Changing Landscape.

Trentham was the sixth town around Melbourne I have visited over the last ten day and it is typical of all the communities who are also grappling with their future.
Pressures and opportunities of being so close to such a booming city and a farming industry in decline.  Being further out than places like Casey it is not under pressure from urban sprawl directly, but with Ozzies happy to drive several hundred Kilometres for a night out, many Melbournians are moving out to these picturesque communities.
Like so many, Trentham has two faces to its food-scape, on the surface, to a tourist, food is a strong economic driver with cafes, artisan bakeries, farmers markets and a growing population of semi-retiries and young professionals moving onto the land to farm.
Talk to a local farmer and you soon discover that the situation is far from idea – many describe it as desperate. Traditional farmers are going out of business, or getting deeper and deeper into debt and their children are heading to the city. Pressure from supermarkets and their ilk continue to force prices down and farmers are relying more and more on the inflated land and property prices to pay off debts or provide a pension in later life.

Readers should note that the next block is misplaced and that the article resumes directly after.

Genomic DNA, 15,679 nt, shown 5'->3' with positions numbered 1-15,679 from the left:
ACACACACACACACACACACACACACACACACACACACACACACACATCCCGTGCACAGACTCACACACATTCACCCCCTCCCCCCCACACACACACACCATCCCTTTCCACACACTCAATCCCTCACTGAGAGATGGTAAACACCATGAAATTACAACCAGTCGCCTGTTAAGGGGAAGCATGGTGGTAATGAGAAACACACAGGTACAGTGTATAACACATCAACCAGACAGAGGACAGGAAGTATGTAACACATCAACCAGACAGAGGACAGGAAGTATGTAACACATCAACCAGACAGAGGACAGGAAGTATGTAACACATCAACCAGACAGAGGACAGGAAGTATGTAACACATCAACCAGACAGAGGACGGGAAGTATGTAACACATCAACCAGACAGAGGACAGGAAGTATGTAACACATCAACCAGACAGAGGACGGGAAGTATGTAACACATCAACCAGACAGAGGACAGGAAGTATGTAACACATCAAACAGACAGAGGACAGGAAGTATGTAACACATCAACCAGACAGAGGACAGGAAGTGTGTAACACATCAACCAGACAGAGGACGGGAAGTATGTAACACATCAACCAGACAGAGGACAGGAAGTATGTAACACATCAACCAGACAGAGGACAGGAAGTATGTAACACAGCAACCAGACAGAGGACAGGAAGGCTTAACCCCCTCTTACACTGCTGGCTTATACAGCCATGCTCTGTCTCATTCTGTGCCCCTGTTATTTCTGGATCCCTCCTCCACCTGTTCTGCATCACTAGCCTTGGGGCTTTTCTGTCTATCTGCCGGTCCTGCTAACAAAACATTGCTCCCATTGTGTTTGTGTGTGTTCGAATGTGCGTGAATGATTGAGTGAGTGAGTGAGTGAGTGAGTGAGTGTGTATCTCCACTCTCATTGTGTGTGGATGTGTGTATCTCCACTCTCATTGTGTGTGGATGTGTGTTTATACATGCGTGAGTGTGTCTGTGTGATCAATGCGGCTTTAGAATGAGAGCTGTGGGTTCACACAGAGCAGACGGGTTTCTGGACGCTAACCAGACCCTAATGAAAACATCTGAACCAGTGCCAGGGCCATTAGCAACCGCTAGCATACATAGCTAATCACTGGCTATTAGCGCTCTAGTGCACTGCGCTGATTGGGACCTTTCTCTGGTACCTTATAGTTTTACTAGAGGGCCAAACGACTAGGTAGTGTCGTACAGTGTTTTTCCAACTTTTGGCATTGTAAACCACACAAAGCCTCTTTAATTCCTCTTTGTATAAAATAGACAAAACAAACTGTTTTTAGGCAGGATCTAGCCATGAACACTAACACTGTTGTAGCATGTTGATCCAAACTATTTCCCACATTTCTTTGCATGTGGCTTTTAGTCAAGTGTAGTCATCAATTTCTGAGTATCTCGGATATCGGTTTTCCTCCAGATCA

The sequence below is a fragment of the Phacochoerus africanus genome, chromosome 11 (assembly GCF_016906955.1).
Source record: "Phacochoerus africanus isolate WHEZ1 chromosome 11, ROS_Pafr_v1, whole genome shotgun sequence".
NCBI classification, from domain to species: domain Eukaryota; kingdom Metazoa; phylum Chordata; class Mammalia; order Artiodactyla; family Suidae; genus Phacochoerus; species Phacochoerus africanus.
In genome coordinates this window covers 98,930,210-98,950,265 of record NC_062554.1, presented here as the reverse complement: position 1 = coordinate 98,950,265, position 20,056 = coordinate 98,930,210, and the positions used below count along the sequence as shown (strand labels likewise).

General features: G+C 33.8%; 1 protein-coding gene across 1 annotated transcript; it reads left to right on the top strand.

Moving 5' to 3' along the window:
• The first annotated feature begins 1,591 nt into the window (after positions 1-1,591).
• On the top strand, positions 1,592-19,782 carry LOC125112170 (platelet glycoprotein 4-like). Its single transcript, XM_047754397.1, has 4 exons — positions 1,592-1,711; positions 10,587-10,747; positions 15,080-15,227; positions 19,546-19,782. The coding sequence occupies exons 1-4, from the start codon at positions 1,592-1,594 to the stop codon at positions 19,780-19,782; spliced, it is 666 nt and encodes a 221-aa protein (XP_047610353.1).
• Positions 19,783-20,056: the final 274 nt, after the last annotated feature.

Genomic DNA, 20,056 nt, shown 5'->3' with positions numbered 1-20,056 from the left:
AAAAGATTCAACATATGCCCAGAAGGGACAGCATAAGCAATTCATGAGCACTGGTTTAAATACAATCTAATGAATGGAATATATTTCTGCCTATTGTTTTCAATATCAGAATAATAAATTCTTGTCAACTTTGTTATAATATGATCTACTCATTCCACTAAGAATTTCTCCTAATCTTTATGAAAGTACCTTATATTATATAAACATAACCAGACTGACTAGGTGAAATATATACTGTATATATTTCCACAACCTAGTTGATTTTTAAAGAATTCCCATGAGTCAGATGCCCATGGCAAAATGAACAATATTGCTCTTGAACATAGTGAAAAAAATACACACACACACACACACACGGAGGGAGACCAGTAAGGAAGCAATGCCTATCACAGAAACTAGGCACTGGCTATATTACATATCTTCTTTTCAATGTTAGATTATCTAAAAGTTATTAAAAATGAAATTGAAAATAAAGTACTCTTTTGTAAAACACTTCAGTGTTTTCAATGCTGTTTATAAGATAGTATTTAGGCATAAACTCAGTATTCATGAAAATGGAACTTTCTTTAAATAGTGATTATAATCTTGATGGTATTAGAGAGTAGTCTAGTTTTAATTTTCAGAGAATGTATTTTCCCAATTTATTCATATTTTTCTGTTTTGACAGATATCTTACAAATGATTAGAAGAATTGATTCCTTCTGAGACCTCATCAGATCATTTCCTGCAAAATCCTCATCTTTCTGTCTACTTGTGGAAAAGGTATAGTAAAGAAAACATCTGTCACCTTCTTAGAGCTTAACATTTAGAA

Each area I've visited played a unique role feeding the local population and the city of Melbourne. Geology plays a huge role in determining the type of farming, some areas are blessed with rich volcanic soil and rainfall, with access to water a crucial factor.  Trentham is one such area, 700 metres above sea level, its colder and wetter than many areas. With its large trees and rolling hills it looks like England in the Summer and so was an idea area to grow potatoes and raise beef. 
Just a hundred or so kilometres away places like Dookie looks more like the great plans of America with 'broadacre' farms of huge expanses of cereal crops. The area around Casey was ideal for fruit & veg production and Stanhope specialised in tomato production and fruit.
But each tells a story of a globalised food industry that is deserting them, having bleed them dry -literally in some cases. I’ve seen hundreds and hundreds of acres of ripped up orchards, with trees in piles ready for burning and I've met many many farmers asking what next?

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